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BERT Sentiment Classification on the Large Movie Review Dataset.
BERT Sentiment Classification
An Application to the Large Movie Review Dataset
How to Explore this Work
Problem: Sentiment Classification
A sentiment classification problem consists, roughly speaking, in detecting a piece of text and predicting if the author likes or dislikes what he/she is talking about: the input X is a piece of text and the output Y is the sentiment we want to predict, such as the rating of a movie review.
If we can train a model to map X to Y based on a labelled dataset then it can be used to predict sentiment of a reviewer after watching a movie.
Data: Large Movie Review Dataset v1.0
The dataset contains movie reviews along with their associated binary sentiment polarity labels.
- The core dataset contains 50,000 reviews split evenly into 25k train and 25k test sets.
- The overall distribution of labels is balanced (25k pos and 25k neg).
- 50,000 unlabeled documents for unsupervised learning are included, but they won't be used.
- The train and test sets contain a disjoint set of movies, so no significant performance is obtained by memorizing movie-unique terms and their associated with observed labels.
- In the labeled train/test sets, a negative review has a score ≤ 4 out of 10, and a positive review has a score ≥ 7 out of 10. Thus reviews with more neutral ratings are not included in the train/test sets.
- In the unsupervised set, reviews of any rating are included and there are an even number of reviews > 5 and ≤ 5.
Andrew L. Maas, Raymond E. Daly, Peter T. Pham, Dan Huang, Andrew Y. Ng, and Christopher Potts. (2011). Learning Word Vectors for Sentiment Analysis. The 49th Annual Meeting of the Association for Computational Linguistics (ACL 2011).
The encoder-decoder sequence
Roughly speaking, an encoder-decoder sequence is an ordered collection of steps (coders) designed to automatically translate sentences from a language to another (e.g. the English "the pen is on the table" into the Italian "la penna è sul tavolo"), which could be useful to visualize as follows: input sentence → (encoders) → (decoders) → output/translated sentence.
For our practical purpose, encoders and decoders are effectively indistinguishable (that's why we will call them coders): both are composed of two layers: a LSTM or GRU neural network and an attention module (AM). They only differ in the way in which their output is processed.
LSTM or GRU neural network
Both the input and the output of an LSTM/GRU neural network consists of two vectors:
- the hidden state: the representation of what the network has learnt about the sentence it's reading;
- the prediction: the representation of what the network predicts (e.g. translation).
Each word in the English input sentence is translated into its word embedding vector (WEV) before being processed by the first coder (e.g. with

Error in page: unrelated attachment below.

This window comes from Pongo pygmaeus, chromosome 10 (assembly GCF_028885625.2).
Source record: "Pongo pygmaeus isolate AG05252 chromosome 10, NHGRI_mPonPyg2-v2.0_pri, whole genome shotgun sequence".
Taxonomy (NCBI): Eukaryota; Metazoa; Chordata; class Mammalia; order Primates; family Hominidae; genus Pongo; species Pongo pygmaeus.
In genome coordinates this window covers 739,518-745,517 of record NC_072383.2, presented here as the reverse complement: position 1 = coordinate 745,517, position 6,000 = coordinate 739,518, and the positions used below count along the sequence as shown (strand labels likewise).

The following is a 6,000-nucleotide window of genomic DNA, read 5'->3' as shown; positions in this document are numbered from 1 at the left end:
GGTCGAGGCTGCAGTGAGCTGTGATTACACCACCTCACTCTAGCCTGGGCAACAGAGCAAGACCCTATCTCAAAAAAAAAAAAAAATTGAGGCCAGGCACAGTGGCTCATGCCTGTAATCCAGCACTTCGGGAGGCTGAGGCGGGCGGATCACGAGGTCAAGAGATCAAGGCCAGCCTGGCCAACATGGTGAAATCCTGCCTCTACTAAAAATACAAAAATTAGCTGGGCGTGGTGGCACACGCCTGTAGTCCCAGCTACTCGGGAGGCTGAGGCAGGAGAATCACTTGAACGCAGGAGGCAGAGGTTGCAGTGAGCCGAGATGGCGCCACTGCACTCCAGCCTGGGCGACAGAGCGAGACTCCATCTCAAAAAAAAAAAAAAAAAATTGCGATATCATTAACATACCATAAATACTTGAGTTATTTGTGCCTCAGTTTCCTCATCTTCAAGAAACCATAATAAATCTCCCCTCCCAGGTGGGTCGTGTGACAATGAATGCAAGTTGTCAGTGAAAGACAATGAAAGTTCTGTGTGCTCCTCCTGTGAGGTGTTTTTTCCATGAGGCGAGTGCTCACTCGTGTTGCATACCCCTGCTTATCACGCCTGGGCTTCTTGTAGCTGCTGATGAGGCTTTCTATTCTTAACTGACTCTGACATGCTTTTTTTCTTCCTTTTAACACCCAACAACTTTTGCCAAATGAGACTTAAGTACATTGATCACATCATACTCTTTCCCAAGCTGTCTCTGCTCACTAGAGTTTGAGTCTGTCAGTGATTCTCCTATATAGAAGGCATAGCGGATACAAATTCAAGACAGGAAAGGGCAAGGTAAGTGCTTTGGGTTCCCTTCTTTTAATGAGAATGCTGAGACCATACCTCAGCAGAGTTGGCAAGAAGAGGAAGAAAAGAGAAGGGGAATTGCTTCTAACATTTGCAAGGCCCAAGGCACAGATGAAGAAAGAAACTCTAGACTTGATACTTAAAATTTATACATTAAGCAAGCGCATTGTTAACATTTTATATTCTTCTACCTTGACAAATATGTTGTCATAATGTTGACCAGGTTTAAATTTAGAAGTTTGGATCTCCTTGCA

The WEV of the first word of the sentence and a random hidden state are processed by the first coder of the sequence. Regarding the output: the prediction is ignored, while the hidden state and the WEV of the second word are passed as input into the second coder and so on to the last word of the sentence. Therefore in this phase the coders work as encoders.
At the end of the sequence of N encoders (N being the number of words in the input sentence), the decoding phase begins:
- the last hidden state and the WEV of the "START" token are passed to the first decoder;
- the decoder outputs a hidden state and a prection;
- the hidden state and the prediction are passed to the second decoder;
- the second decoder outputs a new hidden state and the second word of the translated/output sentence
and so on up until the whole sentence has been translated, namely when a decoder of the sequence outputs the WEV of the "END" token. Then there is an external mechanism to convert prediction vectors into real words, so it's very importance to notice that the only purpose of decoders is to predict the next word.
Attention module (AM)
The attention module is a further layer that is placed before the network which provides the collection of words of the sentence with a relational structure. Let's consider the word "table" in the sentence used as an exampe above. Because of the AM, the encoder will weight the preposition "on" (processed by the previous encoder) more than the article "the" which refers to the subject "cat".
Bidirectional Encoder Representations from Transformers (BERT)
The transformer is a coder endowed with the AM layer. Transformers have been observed to work much better than the basic encoder-decoder sequences.
BERT is a sequence of encoder-type transformers which was pre-trained to predict a word or sentence (i.e. used as decoder). The benefit of improved performance of Transformers comes at a cost: the loss of bidirectionality, which is the ability to predict both next word and the previous one. BERT is the solution to this problem, a Tranformer which preserves biderectionality.
The first token is not "START". In order to use BERT as a pre-trained language model for sentence-classification, we need to input the BERT prediction of "CLS" into a linear regression because
- the model has been trained to predict the next sentence, not just the next word;
- the semantic information of the sentence is encoded in the prediction output of "CLS" as a document vector of 512 elements.
- Processed IMBD
- Google github repository
- BERT: Pre-training of Deep Bidirectional Transformers for Language Understanding
- A Visual Guide to Using BERT for the First Time
- Machine Translation(Encoder-Decoder Model)!
- The Illustarted Tranformers
- The Illustrated BERT, ELMo, and co. (How NLP Cracked Transfer Learning)
- BERT Explained: State of the art language model for NLP
- Learning Word Vectors for Sentiment Analysis.